Internet of Things (IoT)Industry 4.0 – the fourth industrial revolution – has arrived and we are already amidst it. Encompassing AI, machine learning, big data, the internet of things (IoT) and cyber-physical systems, it is the next stage in automated manufacturing systems leading ultimately to the smart factory where computers will make the decisions and robots will implement them.

The term Industry 4.0 was coined by the German government and underpins their current industrial manufacturing strategy. While some commentators argue that it isn’t an actual revolution but rather the next stage in the evolution of current technologies, there is little doubt that the future of manufacturing will be significantly different from what it is today. We anticipate fundamental changes in four fundamental areas:

  • Interoperability where sensors, machines, devices, and people interact over the IoT
  • Information transparency where computer systems create a virtual model of the physical factory
  • Technical assistance in which the decision-making process is shared with computer systems
  • Decentralized decision-making where decisions making is carried out autonomously by computers

Is it truely a revolution?

Probably not, at least not in the sense of the first three industrial revolutions. The first, which occurred between the mid-eighteenth early and nineteenth centuries was inspired by steam-power and changed the world. The second, which took place in the later part of the nineteenth century, was an exponential growth in manufacturing and was similarly disruptive. The third, as proposed by the social economist Jeremy Rifkin, is the convergence of a smart infrastructure underpinned by super-fast broadband, the IoT, the renewable energy internet, and driverless mobility.

Whether you consider Industry 4.0 as revolution or evolution, it is already making an enormous impact which shouldn’t be ignored, especially if you are a small business which doesn’t wish to miss the bandwagon.


Already many companies are benefiting from increasing levels of manufacturing automation. For instance, looking at the Information transparency aspect of Industry 4, Volvo has created a virtual simulation of a car manufacturing plant which resulted in reducing its engineering costs by 50 percent. Other major companies have reversed their policies of outsourcing manufacturing as savings offered by Industry 4 make it cheaper to manufacture domestically.

While Industry 4.0 offers almost boundless benefits for big manufacturers, it isn’t quite so apparent how small organisations can get involved, and many SMEs finding themselves being behind. While a recent survey showed that around 80 percent of German SMEs had invested in digital projects, investment levels were modest and sub-optimum.

Several factors are holding SMEs back:

  • Necessary investment levels are high, and it isn’t at all certain how they will affect their value chains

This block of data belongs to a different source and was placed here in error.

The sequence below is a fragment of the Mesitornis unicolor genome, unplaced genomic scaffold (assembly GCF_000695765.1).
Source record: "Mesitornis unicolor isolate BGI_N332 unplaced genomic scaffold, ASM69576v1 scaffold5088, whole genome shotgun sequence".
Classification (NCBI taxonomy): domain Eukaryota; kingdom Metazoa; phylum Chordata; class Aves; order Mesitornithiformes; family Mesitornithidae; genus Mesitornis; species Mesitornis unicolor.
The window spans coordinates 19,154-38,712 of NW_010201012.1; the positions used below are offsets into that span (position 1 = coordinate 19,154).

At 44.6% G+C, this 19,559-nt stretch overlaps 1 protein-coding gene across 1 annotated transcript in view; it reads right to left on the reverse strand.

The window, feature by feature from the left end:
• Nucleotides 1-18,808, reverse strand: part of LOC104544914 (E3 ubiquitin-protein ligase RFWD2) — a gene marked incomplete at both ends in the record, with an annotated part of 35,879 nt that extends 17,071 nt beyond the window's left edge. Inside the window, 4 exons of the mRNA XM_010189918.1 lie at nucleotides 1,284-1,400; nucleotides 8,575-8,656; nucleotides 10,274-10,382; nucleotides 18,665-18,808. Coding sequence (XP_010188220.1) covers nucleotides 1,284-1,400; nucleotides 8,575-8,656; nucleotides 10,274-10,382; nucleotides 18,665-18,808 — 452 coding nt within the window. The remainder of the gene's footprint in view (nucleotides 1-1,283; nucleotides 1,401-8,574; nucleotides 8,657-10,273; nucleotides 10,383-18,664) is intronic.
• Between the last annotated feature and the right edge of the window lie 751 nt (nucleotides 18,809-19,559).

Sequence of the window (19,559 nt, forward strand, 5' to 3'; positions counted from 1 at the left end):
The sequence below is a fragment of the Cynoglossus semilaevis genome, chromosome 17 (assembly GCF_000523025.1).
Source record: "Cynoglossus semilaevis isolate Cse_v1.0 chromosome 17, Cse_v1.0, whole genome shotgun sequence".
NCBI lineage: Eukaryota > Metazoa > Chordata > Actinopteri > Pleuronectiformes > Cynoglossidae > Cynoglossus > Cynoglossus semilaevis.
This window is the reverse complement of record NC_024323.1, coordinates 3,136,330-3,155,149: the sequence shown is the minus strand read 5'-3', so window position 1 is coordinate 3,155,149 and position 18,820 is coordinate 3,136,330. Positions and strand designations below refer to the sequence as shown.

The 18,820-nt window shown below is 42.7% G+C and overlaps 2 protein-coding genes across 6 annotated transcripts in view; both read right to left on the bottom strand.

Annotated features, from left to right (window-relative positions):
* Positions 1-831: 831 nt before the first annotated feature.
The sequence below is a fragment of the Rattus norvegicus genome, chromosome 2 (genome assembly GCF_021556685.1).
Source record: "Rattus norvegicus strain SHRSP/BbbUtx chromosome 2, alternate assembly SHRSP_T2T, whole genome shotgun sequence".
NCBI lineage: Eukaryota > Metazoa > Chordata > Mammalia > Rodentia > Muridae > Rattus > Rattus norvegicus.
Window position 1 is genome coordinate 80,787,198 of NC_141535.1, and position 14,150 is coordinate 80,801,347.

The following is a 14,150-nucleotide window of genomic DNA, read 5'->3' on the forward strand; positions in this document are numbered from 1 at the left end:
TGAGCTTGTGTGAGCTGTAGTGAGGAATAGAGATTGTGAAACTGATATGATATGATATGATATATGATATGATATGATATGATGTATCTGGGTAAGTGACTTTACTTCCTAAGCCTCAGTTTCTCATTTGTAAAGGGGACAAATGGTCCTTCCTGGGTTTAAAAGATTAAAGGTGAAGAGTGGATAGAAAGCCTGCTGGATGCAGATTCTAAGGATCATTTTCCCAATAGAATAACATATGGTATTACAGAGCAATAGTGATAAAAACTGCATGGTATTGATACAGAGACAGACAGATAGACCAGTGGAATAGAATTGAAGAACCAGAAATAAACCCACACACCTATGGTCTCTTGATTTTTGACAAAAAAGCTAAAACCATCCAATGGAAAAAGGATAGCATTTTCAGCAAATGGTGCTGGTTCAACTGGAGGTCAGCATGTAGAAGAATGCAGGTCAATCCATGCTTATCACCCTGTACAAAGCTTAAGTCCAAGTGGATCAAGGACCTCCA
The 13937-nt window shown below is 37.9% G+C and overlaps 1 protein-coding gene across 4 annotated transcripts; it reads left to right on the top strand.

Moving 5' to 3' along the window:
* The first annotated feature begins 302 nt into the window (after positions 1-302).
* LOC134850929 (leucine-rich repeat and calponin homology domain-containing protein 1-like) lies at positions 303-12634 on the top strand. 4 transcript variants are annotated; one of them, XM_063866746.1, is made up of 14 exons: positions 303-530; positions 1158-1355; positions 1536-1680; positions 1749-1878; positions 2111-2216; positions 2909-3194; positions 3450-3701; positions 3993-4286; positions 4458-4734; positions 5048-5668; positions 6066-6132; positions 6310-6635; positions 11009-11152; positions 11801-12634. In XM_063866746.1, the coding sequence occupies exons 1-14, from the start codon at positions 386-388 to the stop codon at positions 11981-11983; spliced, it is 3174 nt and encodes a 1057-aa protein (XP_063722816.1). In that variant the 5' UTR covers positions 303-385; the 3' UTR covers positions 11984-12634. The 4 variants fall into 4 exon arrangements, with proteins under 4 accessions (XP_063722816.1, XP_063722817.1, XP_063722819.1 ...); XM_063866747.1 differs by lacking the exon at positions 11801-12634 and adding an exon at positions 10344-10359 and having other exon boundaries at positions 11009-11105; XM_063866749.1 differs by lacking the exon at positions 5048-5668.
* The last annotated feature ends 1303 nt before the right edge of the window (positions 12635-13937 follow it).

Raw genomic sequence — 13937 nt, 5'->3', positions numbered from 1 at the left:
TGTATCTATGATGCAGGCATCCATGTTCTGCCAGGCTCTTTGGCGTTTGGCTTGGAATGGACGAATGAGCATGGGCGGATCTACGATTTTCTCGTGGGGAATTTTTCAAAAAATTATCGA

• Many SMEs lack the necessary IT skills to implement Industry 4.0 technologies
  • Data security and protection concerns cloud the process
  • Poor internet infrastructure with slow broadband speeds compromise data transfer rates and quality
  • No comprehensive implementation strategies

SME’s must not miss the boat

While there might be valid reasons for holding back on investment in digital systems, it is essential that SMEs don’t get left behind; after all, they employ around two-thirds of the global workforce.

One option is cloud solutions and open source IoT operating systems. The cost of entry is low, and the cloud computing model is scaleable, allowing SMEs to invest what they need rather than pay for excess capacity. SMEs that have made that have taken that initial step have seen many positive benefits including greater innovation, improved competitiveness, and sustained employment.

We are also seeing rapidly falling prices of cyber-physical systems (CPS) which incorporate sensors and embedded processors. It thus becomes possible for SMEs to benefit from the digitalisation of their manufacturing processes with enormous potential cost savings on manufacturing, inventory, logistics and maintenance.

While speculative investment in new areas can be scary; it is likely to be the innovative imaginative businesses that are willing to take risks, who thrive and reap the benefits of Industry 4. Various private and government-backed funding initiatives have been launched, but these are not always accessible. R&D tax credits, however, are available to a wide range of SMEs.

R&D tax credits

SME’s making inroads to industry 4.0 could qualify for highly valuable R&D tax credits as cash repayments that can be invested in developing future business growth. Many activities associated with the digitalisation of manufacturing systems are likely to qualify. It is, however, important to talk to a specialist R&D tax credit advisor to maximise your potential benefit from this initiative.

Contact the technical team at TEQ Group on 01423 815299 for a free no obligation assessment, or take a look at our R&D Tax Credit Page.


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